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Etymology of Buckle Down

Buck up, meaning toughen up or get it together, has a long history stemming from the days when travelling trunks had buckles on them that needed to be fastened. Over the years, variations like “buckle down” and “buckle” have...

Up and Quit

Why do people up and quit? Can’t they just … quit? In the 1300s, up and followed by an action literally meant you got up and did something. Today, it’s taken the figurative meaning of doing something with vigor and enthusiasm, and...

Silly Changed Meaning

The word silly didn’t always have its modern meaning. In the 1400s, silly meant happy or blessed. Eventually, “silly” came to mean weak or in need of protection. Other seemingly simple words have shifted meanings as the English...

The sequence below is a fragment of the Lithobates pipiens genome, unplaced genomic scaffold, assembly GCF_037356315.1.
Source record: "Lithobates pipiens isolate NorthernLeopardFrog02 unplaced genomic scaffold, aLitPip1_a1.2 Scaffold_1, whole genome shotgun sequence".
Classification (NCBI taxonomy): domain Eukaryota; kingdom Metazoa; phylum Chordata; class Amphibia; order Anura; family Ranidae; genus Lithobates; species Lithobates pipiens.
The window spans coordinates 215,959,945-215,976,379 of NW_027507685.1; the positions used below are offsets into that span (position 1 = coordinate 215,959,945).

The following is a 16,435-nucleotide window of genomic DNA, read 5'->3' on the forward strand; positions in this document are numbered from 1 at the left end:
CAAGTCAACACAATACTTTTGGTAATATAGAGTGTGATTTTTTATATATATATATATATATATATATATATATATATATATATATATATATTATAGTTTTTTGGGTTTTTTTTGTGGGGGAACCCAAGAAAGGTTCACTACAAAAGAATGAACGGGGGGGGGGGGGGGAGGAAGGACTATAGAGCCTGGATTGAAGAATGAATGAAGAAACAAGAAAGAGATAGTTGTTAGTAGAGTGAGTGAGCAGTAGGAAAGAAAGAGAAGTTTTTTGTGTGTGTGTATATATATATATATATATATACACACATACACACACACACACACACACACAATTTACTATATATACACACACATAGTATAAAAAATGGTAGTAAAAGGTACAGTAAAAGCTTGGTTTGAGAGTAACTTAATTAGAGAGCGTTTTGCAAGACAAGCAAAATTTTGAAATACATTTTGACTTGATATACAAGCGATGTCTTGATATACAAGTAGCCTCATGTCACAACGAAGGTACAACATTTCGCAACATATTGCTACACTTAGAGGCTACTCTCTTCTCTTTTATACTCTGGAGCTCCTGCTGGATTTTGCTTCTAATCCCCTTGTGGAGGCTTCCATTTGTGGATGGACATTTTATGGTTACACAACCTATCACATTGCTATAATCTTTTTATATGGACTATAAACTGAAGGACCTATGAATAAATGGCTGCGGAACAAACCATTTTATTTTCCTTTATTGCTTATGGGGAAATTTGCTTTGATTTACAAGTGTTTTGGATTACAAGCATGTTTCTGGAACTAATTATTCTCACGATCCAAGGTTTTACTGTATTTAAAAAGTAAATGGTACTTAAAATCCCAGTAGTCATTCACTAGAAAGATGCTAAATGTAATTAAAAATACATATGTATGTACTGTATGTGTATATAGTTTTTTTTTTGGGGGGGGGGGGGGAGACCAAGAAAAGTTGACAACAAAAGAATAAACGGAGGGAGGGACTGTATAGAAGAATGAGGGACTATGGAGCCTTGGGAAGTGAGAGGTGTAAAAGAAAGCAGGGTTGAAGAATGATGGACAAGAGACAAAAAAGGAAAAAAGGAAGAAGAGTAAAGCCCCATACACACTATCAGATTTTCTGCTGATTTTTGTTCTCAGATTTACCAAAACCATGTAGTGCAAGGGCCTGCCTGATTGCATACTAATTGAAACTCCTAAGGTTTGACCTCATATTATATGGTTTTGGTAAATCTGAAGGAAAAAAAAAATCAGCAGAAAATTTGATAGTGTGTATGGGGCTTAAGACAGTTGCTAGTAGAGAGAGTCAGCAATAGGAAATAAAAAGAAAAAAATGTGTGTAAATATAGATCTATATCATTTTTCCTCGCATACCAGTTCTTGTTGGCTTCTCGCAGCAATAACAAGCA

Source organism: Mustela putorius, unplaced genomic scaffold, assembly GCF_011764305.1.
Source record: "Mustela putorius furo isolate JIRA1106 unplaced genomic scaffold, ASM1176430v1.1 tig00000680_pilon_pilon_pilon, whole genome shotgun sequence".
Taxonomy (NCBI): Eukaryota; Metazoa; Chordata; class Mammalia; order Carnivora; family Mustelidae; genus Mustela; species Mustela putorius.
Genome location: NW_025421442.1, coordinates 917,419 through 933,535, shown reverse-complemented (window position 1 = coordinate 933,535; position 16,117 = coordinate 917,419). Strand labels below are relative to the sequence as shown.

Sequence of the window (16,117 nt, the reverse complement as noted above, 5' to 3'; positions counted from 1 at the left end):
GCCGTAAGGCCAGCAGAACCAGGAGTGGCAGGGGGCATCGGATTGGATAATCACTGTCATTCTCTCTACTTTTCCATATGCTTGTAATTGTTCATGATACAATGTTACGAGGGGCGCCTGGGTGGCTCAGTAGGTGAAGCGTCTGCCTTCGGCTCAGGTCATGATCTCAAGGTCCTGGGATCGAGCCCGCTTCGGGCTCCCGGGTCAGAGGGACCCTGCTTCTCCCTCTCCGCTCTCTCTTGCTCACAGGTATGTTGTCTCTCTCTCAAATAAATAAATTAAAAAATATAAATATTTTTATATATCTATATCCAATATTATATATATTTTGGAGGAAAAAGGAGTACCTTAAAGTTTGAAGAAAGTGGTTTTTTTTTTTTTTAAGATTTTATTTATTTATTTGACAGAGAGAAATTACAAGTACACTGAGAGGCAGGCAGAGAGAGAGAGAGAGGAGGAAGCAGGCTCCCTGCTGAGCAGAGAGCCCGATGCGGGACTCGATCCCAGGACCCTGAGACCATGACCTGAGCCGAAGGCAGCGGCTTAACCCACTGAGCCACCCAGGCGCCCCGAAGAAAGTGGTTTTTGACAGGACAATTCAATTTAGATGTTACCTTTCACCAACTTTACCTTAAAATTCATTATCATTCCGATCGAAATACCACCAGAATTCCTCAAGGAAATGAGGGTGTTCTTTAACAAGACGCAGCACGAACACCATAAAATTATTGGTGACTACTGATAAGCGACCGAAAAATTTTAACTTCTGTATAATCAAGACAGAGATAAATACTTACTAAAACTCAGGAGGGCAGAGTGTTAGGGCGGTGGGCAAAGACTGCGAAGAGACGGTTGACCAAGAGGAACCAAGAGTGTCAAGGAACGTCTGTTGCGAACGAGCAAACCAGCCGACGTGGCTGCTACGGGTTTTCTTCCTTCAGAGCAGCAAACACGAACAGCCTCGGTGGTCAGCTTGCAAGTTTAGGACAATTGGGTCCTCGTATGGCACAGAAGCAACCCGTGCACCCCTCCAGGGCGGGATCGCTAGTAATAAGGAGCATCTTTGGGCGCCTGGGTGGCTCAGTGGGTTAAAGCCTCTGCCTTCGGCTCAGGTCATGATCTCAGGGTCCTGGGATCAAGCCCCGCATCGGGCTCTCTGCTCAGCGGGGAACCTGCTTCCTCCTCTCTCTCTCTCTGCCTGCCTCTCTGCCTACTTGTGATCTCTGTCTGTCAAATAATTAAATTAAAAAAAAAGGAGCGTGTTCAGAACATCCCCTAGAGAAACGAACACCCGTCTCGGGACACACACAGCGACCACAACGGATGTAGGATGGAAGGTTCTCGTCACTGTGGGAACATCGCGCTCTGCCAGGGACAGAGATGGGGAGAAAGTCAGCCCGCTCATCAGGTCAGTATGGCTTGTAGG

Etymology of Mince

What do we mean by the expression “not to mince words”? The New York Times’ Paul Krugman often uses this idiom meaning “to be straightforward and blunt.” The verb mince means “to make small,” and is a...

Stoved Fingers

In an earlier episode, we discussed various meanings for the term stove up. One meaning of stove up is “to be in pain from work or exercise to the point where it’s hard to move.” Similarly, lots of athletes will get stoved fingers...

Raining Cats and Dogs

Get out your umbrellas — it’s raining pitchforks and … bullfrogs? This week, it’s odd expressions that mean “a heavy downpour.” Also, holistic vs. wholistic, recurrence vs. reoccurrence, flash drive vs. thumb drive...